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GM discusses vision for Mitchell as certified auto body repair network manager

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Business Practices | Market Trends | Repair Operations | Technology

General Motors’ decision to make Mitchell the “network management company” for its impending certified collision repair program reflects an “outward-strategic-thinking” vision as well as the information provider’s existing capabilities, a representative explained Monday.

Most certification programs use a third-party manager but “they haven’t aligned at that level with an IP,” GM customer care and aftersales collision manager John Eck said in an interview Monday. Mitchell might still use third-party services to audit network facilities under a criteria it will develop, but the estimating service will be the primary partner on the program, according to Eck.

Eck said that GM wanted certified shops to write estimates using software from Mitchell, whose audits of shops will include KPIs, for “they’re going to have the pure data.” He said that some shops have asked if they could use a different estimating system, but “it’s too early to tell.”

Eck said GM found the company’s Project Freedom initiative — which now includes the ability for a shop to pay a la carte to write single estimates, no subscription required — and its other activities over the past six months “very appealing.” The IP had also been “a great partner … for decades.”

But Mitchell can go beyond shop audits and help meet the future needs of GM, according to Eck, who pointed out that “we’re a global company.”

As GM looked at the future of the customer experience, telematics and estimate writing, “that’s at the IP level,” not the traditional auditor level, according to Eck.

“Our vision is a little more outward-strategic-thinking, we believe,” Eck said. GM was looking at the future of how it would help educate its customers and help insurers with the claims management process.

‘It’s about a safe, proper repair’: GM to hold certified shops to high standard

In terms of the audit process being handled by Mitchell or its third-party subcontractors, Eck said metrics like following repair procedures, scanning, calibration, quality control would be used to generate a score for auto body shops in the network. Higher-scoring certified shops in the market are more likely to be suggested to a customer through a General Motors platform such as OnStar, according to Eck.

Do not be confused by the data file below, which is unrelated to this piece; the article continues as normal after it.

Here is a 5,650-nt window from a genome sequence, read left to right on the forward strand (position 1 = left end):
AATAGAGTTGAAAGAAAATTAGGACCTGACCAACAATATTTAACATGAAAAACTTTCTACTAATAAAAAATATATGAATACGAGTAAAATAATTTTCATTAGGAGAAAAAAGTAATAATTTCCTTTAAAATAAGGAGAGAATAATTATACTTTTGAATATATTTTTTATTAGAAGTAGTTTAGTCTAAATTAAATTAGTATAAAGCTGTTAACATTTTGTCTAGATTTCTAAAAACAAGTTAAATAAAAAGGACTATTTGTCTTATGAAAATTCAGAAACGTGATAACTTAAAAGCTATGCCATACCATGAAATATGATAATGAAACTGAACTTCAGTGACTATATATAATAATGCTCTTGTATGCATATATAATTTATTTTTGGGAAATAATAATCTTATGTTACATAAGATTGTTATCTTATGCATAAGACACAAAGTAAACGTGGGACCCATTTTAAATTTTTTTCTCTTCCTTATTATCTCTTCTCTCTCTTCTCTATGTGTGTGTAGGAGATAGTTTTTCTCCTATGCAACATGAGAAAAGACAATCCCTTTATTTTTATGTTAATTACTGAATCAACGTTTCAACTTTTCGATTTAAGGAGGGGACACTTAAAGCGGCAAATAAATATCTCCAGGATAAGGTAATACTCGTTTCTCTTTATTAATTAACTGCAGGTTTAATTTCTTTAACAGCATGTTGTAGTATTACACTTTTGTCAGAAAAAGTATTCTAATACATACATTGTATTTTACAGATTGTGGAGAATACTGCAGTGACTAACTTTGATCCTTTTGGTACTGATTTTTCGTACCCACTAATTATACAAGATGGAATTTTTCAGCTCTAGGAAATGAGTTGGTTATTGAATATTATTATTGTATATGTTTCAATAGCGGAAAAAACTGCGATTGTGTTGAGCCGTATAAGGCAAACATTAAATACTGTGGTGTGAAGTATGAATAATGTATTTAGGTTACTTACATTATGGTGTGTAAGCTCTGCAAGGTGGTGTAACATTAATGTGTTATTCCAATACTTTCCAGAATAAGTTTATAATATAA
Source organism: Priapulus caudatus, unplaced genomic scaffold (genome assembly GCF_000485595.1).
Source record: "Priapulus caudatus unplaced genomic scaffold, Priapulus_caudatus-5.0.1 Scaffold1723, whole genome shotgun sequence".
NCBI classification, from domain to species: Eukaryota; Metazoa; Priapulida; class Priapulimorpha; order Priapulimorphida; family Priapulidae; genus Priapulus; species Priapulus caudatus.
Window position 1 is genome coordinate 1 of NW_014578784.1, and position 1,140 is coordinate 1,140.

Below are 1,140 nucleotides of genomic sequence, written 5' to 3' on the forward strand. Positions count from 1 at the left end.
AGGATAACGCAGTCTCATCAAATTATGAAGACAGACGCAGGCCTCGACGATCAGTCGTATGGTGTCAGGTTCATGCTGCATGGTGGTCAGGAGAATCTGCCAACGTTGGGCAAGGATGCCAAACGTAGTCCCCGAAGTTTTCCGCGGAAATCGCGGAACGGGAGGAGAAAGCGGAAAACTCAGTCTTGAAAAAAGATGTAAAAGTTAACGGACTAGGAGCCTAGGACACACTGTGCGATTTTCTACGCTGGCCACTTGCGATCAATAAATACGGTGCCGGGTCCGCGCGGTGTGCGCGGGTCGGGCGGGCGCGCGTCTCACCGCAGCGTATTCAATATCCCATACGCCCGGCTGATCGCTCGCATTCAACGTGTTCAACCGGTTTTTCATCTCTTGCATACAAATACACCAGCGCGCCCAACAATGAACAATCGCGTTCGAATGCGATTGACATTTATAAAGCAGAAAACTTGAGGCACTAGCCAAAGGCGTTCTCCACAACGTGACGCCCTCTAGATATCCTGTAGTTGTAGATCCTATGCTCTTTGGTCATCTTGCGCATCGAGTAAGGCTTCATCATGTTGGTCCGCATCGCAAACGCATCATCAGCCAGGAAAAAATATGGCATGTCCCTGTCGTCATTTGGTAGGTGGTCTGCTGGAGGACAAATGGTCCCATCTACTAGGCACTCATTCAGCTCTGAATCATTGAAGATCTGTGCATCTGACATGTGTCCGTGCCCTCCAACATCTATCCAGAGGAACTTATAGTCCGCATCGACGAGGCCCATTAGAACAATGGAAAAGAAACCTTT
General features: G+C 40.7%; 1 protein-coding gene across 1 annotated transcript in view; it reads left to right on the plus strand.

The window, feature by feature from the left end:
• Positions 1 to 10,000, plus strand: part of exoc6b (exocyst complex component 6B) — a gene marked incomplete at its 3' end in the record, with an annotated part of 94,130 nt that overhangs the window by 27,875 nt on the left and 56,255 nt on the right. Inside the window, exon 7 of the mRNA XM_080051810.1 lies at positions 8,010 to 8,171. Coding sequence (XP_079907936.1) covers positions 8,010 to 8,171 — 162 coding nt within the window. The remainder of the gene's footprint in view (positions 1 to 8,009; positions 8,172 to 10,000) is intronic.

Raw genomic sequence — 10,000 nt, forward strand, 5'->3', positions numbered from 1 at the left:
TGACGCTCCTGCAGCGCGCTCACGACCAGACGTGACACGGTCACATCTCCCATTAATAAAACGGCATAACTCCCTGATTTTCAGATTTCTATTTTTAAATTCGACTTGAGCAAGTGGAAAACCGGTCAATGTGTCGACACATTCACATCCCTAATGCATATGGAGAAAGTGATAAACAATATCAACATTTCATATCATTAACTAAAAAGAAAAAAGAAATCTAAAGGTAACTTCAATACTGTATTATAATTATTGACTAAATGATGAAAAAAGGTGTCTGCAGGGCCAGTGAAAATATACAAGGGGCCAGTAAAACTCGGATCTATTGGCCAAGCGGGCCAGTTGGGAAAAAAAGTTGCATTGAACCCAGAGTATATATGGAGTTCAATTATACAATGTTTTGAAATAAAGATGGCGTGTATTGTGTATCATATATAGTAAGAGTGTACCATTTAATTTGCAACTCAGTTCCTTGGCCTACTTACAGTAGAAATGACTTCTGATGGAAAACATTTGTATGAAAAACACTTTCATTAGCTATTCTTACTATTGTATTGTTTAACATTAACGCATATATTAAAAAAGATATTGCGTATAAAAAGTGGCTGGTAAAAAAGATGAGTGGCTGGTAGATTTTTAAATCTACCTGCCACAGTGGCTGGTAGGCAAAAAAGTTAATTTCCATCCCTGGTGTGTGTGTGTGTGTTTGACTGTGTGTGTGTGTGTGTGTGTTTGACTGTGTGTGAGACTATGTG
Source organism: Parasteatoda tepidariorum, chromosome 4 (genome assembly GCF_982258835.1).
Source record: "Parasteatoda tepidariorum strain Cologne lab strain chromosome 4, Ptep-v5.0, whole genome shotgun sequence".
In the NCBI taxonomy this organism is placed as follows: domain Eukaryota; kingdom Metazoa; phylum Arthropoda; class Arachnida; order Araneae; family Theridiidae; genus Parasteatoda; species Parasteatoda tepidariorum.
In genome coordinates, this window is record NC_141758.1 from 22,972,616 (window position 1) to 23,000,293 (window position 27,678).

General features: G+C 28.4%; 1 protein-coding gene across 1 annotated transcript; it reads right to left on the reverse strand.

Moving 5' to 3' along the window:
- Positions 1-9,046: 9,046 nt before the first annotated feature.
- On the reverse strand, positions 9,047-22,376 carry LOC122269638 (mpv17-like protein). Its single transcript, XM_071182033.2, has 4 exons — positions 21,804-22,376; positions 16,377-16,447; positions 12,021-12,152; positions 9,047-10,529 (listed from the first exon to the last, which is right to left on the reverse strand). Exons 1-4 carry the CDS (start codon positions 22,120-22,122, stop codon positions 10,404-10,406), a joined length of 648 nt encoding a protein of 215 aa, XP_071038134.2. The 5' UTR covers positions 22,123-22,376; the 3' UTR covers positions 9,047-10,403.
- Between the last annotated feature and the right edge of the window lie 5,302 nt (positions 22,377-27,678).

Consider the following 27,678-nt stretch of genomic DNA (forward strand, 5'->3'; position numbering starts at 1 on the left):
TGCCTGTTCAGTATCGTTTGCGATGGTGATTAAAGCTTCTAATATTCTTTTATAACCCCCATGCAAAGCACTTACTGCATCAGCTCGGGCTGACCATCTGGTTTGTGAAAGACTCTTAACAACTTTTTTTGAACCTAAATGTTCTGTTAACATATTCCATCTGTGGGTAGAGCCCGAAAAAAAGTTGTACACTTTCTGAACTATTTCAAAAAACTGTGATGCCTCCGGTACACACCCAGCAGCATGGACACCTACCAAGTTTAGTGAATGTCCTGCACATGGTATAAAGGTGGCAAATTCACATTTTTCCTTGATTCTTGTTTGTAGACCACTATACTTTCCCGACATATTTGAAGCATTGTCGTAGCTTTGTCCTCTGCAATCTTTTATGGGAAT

Behavior of repair and output will drive a shop’s score — and a shop will know how they’re being graded — according to Eck. If a shop isn’t scoring well, “we wouldn’t be able to serve them up,” he said.

However, if a shop is fixing vehicles in a fashion acceptable to GM, the repairer will score well.

“That’s what’s going to bring customer loyalty and maintain our brand integrity in the marketplace,” Eck said.

Asked how rapidly GM would recalculate shop scores, Eck said, “More details to come on that.” After all, the ink was still drying on the recent deal with Mitchell to study KPIs, he said. However, Mitchell was clearly equipped for such a task, for it already does this sort of thing for insurers, Eck said. It’ll just be a matter of working out the logistics for the GM program, he said.

Rearranging shop scores daily, for example, would probably be “a little extreme,” Eck said.

“We have to find that right mix,” he said. “… It’ll probably change.”

After all, this was completely new territory and a “bolder step” for an OEM, he said.

Eck has described wanting to have a rigorous OEM certification program — one with perhaps more “teeth” than some of GM’s mainstream competitors. The goal is to protect customers and deliver the kind of repairs GM wants to see done.

“That’s what’s going to bring customer loyalty and maintain our brand integrity in the marketplace,” Eck said.

GM: OnStar to suggest high-scoring certified shops, but OEM will honor customer choice

He said some of the audit process would involve pulling data from estimates themselves; for example, the presence of a line item for the scanning GM says must be done on every vehicle.

Eck also described the possibility of a “middleware” audit where shops can provide themselves proof that a technician checked off work performed and save pictures as a means of quality control, similar to options from Assured Performance and VeriFacts.

How this sort of thing would be incorporated into a certified repairer’s scorecard had yet to be determined by GM and Mitchell, according to Eck.

We asked about the notion of “‘trust, but verify'” and physical audits to verify the shop isn’t unintentionally executing a particular repair procedure incorrectly or just outright lying about having done something.

“The details of how far down we will go are yet to be determined,” Eck said. He agreed that some kind of “trust, but verify'” would exist but said it was too early in the process to say what this would entail. Enrollment in the certified network isn’t expected to begin until the fall.

More information:

General GM Parts collision information website

“GM to Launch Collision Certification Program in Early 2018”

General Motors, July 25, 2017

General Motors brands’ OEM repair procedures on OEM1Stop

Images:

GM customer care and aftersales collision manager John Eck speaks at Mitchell’s “Project Freedom” event Jan. 17, 2018. (John Huetter/Repairer Driven News)

A family road trip in a 2018 Chevrolet Traverse is represented here. GM’s certified collision repair program is meant to protect customers, its brand, and consumer loyalty. (Provided by Chevrolet/Copyright General Motors)